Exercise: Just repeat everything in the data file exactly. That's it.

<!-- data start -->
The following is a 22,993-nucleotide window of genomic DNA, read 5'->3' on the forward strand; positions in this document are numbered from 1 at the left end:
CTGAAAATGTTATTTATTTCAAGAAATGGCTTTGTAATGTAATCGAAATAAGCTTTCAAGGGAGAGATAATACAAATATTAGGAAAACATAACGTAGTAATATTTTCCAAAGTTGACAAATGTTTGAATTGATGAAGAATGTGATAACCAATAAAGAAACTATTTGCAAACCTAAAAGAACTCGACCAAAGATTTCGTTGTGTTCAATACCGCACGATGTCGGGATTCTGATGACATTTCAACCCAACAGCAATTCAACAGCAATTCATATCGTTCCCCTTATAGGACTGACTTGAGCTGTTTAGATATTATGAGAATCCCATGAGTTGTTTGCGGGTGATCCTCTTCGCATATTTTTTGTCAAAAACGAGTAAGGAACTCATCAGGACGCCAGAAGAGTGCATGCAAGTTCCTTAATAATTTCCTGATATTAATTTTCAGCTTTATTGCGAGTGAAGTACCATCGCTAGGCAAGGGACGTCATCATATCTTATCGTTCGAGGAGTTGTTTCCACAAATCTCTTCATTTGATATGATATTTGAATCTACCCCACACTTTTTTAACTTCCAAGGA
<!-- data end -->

The following is a 22,993-nucleotide window of genomic DNA, read 5'->3' on the forward strand; positions in this document are numbered from 1 at the left end:
CTGAAAATGTTATTTATTTCAAGAAATGGCTTTGTAATGTAATCGAAATAAGCTTTCAAGGGAGAGATAATACAAATATTAGGAAAACATAACGTAGTAATATTTTCCAAAGTTGACAAATGTTTGAATTGATGAAGAATGTGATAACCAATAAAGAAACTATTTGCAAACCTAAAAGAACTCGACCAAAGATTTCGTTGTGTTCAATACCGCACGATGTCGGGATTCTGATGACATTTCAACCCAACAGCAATTCAACAGCAATTCATATCGTTCCCCTTATAGGACTGACTTGAGCTGTTTAGATATTATGAGAATCCCATGAGTTGTTTGCGGGTGATCCTCTTCGCATATTTTTTGTCAAAAACGAGTAAGGAACTCATCAGGACGCCAGAAGAGTGCATGCAAGTTCCTTAATAATTTCCTGATATTAATTTTCAGCTTTATTGCGAGTGAAGTACCATCGCTAGGCAAGGGACGTCATCATATCTTATCGTTCGAGGAGTTGTTTCCACAAATCTCTTCATTTGATATGATATTTGAATCTACCCCACACTTTTTTAACTTCCAAGGA